Wednesday, December 25, 2013

Celebrity law

Alan Turing has been officially pardoned.  Back in 1952 Turing was convicted of committing an indecent act, which more accurately was a conviction for being in a same sex relationship.  While it is a tremendous miscarriage of justice either way it is perhaps worth noting that the police chose to charge him after he reported the circumstances of a robbery.  They didn't even have the excuse that he was 'shoving it in the faces' of the rest of the populace.  Turing was a groundbreaking cryptographer and mathematician so there are many people who campaigned for a pardon for him for years; surely this must be a good thing.

This pardon is a good thing but it highlights the terrible fact that tens of thousands of other people, some of whom are still alive, were convincted of the same crime and will not be pardoned.  I am glad that the UK is finally acknowledging that Turing's conviction was unjust but it should not have been an announcement reserved only for the famous and talented.  Does the unknown person of whom history has made no note deserve a pardon less?  Shall we search the records trying to determine who is important enough to warrant justice and who is not?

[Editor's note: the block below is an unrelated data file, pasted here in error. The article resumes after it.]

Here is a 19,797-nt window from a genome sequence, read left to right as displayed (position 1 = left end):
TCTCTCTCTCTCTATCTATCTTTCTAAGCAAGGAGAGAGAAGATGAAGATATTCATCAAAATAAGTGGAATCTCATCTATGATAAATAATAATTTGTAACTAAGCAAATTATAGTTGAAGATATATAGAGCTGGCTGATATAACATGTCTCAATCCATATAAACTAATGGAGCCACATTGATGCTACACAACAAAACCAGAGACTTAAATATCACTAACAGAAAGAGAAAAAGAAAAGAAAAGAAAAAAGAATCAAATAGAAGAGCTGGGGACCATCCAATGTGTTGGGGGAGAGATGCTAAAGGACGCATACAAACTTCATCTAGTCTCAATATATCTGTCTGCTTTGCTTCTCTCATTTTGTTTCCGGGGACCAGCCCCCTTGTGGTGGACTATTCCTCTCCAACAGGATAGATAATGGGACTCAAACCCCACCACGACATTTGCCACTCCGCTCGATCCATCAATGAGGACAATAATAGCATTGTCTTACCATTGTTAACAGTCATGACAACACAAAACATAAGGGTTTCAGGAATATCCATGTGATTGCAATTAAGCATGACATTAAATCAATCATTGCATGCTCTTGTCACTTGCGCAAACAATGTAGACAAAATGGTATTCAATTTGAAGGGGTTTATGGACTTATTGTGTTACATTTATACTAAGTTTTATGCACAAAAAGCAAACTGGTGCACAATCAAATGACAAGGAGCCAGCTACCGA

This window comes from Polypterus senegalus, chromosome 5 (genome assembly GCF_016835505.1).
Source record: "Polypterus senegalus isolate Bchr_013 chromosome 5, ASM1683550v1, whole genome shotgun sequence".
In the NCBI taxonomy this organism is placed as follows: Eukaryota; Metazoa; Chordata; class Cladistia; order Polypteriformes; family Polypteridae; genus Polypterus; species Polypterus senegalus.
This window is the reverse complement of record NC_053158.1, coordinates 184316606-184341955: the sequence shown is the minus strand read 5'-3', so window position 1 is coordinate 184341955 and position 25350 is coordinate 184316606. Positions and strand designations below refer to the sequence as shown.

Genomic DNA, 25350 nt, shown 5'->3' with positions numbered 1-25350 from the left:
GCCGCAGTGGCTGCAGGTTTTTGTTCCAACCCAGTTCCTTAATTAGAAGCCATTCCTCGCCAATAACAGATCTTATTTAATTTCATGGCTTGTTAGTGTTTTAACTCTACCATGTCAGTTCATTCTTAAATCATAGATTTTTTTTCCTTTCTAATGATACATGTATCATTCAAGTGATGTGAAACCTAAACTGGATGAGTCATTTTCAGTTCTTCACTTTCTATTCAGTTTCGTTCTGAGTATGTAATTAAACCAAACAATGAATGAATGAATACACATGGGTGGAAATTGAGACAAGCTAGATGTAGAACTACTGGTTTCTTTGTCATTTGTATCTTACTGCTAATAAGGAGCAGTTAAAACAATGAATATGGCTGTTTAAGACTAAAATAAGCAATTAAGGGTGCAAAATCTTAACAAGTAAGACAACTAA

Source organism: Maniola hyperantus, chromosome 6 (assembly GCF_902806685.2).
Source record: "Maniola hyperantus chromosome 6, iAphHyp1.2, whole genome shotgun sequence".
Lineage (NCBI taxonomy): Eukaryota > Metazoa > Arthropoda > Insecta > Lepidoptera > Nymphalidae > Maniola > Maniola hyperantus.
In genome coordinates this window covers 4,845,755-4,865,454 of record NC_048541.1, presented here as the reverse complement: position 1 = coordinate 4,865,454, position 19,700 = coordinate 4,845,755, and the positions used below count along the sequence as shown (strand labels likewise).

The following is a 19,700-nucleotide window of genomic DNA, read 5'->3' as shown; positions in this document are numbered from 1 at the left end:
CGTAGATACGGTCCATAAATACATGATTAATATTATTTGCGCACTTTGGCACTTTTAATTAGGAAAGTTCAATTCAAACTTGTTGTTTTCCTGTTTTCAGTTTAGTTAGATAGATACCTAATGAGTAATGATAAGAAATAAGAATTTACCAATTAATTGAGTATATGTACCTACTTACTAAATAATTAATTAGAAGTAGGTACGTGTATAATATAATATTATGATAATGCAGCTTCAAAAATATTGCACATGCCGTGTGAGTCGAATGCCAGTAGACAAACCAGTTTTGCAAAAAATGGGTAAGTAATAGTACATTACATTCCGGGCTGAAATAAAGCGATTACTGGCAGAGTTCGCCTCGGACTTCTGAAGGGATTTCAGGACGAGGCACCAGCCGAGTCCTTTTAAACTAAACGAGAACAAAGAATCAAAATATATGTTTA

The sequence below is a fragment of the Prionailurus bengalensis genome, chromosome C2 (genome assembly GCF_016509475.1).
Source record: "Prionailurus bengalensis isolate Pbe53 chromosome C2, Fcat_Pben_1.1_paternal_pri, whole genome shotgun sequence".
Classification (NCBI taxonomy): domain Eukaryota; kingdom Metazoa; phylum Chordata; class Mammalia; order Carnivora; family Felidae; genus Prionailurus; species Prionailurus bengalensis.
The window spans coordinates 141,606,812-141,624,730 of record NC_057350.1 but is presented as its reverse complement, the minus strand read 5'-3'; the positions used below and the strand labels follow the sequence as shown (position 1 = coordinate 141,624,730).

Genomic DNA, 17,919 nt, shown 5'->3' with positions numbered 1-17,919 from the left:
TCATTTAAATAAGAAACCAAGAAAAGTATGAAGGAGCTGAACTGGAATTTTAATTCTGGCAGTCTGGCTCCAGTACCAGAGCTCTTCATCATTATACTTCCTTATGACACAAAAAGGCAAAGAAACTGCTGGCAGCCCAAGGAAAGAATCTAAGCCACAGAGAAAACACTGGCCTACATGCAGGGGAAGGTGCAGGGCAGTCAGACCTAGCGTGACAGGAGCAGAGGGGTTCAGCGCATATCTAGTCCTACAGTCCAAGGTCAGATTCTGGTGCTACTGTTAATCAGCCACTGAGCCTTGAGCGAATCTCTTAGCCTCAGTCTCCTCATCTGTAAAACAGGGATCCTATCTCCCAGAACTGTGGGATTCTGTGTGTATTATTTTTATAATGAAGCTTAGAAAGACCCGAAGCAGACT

There are good reasons to pardon a person.  "Was wrongly convicted" or "Was convicted of a an unjust law" are good reasons.  "Was good at mathematics" or "Helped us out a lot in a war" are not good reasons.  If we are going to pardon people who were convicted of being gay then we should start by pardoning all of them, not by picking celebrities off of the list for preferential treatment.  Access to justice being determined by fame is a terrible thing whether it be O.J. Simpson, Lindsay Lohan, or Alan Turing.  We all deserve justice and I truly hope this serves as leverage to convince the powers that be that codified, legalized bigotry is wrong no matter who suffers from it.

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